Children with severe brain bleeds could live with physical or mental disabilities for the rest of their life. For example, cerebral palsy can sometimes be caused by brain bleeds. Learning disabilities could also appear as your child enters early childhood and begins to show academic delays.
Are brain bleeds preventable?
Since the worst effects of brain bleeds occur most frequently in babies who are born prematurely, it’s important for doctors and pregnant individuals to do what they can to prevent preterm birth and complications during delivery.
Doctors who are concerned about brain bleeds may recommend that a woman with a smaller build and a larger baby have a c-section to prevent the need for using forceps or a vacuum. If a problem arises during vaginal birth, then your medical team must consider performing an emergency c-section to avoid the risks associated with using birthing tools such as forceps.
Can a doctor be held liable for neonatal intracranial hemorrhage?
A brain bleed at birth can lead to major health challenges and long-term impacts down the road that impact your child’s ability to reach their full potential. This is why medical professionals are held to high standards of care during the childbirth process. In the majority of cases, there is no reason why a doctor should use both forceps and a vacuum since these birthing tools are known to increase the risk of serious brain injuries in babies, and they are a common cause of birth injury malpractice lawsuits.
Our birth injury attorneys can identify when a doctor might have demonstrated poor judgment that led to a brain bleed or another birth injury such as failing to monitor a pregnancy that was high-risk for premature delivery or not recommending a c-section when it was clearly the best course of action for mother and child.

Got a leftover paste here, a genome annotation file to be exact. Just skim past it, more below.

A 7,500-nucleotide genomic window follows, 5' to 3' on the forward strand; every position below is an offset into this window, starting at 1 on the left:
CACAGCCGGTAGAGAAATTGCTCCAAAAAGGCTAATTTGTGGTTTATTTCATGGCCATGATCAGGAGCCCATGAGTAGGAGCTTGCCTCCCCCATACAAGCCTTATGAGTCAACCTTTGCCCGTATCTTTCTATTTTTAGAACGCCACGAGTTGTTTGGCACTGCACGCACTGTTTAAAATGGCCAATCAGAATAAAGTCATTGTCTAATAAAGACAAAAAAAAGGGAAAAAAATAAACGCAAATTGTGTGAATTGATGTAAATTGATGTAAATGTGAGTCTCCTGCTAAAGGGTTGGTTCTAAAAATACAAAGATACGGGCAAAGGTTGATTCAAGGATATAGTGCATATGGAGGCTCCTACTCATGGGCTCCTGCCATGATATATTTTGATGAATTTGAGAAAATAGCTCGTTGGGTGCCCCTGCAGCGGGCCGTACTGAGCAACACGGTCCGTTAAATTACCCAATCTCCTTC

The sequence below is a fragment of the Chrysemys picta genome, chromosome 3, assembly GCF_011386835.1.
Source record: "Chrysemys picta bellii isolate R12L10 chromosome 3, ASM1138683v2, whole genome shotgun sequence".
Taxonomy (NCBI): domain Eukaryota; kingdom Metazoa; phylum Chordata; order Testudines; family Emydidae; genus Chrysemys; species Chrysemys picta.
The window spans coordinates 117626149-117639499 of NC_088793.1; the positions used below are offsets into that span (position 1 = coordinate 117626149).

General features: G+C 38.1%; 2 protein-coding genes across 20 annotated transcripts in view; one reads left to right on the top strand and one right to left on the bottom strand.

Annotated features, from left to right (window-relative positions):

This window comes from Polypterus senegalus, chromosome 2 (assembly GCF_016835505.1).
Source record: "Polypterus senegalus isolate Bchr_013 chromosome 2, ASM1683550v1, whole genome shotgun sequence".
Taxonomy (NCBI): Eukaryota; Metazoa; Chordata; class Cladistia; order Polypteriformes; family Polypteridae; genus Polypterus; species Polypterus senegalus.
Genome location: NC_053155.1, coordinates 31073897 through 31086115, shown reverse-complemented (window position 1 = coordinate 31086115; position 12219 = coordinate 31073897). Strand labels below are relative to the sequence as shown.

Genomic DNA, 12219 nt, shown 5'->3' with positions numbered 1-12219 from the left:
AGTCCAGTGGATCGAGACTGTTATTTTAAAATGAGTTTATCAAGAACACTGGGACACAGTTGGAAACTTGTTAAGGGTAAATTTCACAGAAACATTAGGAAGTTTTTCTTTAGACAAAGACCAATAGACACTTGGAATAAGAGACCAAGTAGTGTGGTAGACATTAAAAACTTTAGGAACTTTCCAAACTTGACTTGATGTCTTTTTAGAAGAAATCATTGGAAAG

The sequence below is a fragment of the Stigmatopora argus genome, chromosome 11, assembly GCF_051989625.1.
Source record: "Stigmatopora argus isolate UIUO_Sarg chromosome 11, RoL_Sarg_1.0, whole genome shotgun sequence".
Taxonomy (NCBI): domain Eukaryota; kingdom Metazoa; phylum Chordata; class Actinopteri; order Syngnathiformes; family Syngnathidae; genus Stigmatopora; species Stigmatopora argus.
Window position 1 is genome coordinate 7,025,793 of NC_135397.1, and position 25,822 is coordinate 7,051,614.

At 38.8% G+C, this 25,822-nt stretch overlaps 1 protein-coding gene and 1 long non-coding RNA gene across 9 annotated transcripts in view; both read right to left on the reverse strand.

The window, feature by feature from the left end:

The realization that your baby sustained an injury at birth might hit you during a time when you are already overwhelmed by the many concerns that come with parenting. You also might have trouble recalling the events of the birth or be unsure of the complicated medical terminology that your physician or the hospital used in your paperwork.
If your baby received a diagnosis of brain bleeding during childbirth, then it’s in your best interests to meet with a birth injury lawyer to determine if a doctor’s negligence could be to blame for the trauma.
- Cerebral Palsy
- Caput Succedaneum and Cephalohematoma
- Neonatal Intracranial Hemorrhage (Childbirth Brain Bleeds)
- Hydrocephalus (Extra Fluid in the Brain Cavity)
- Cervical Dystonia
- Hemiplegia (Brain or Spinal Cord Injury)
- Hemorrhagic Stroke
- Neonatal Stroke
- Periventricular Leukomalacia (PVL) Brain Injury
- Infant Seizures
- Spastic Diplegia (Spasticity in the Legs)
- Top Risks for Birth Injuries
- Fetal Alcohol Syndrome
- G-Tubes for Newborns
- Medical Errors
- Cesarean Section & Birth Injury
- Negligence in Brain Cooling Treatment
- Craniosacral Therapy
- Fetal Intolerance to Labor
- Jaundice (Kernicterus)
- Breech Position
- Placental Complications
- Placental Problems
- Umbilical Cord Problems
- Uterine Rupture
- Cervical Incompetence (Insufficiency)
- Blighted Ovum
- Necrotizing Enterocolitis (NEC) - Intestinal Inflammation
- Cephalopelvic Disproportion
- Meconium Aspiration Syndrome
- Amniotic Fluid Embolism
- Birth Injury from Premature Delivery
- Developmental Delays
- Abnormal Cord Insertion
- Infections at Birth
- Chorioamnionitis Bacterial Infection
- Premature birth
- Oxygen Deprivation
- Birth-Acquired Herpes
- Placenta Previa
- Placental Abruption
- Mismanaged Fetal Malposition
- Obesity Related Birth Injuries
- Intrauterine Growth Restriction
- Blood Clots During Pregnancy
- Ectopic Pregnancy Misdiagnosis
- Myths & Facts About Birth Injuries
- Bacterial Vaginosis
- Gestational Diabetes
- Maternal Mortality Risk
- Oligohydramnios (Low Amniotic Fluid)
- Infections During Pregnancy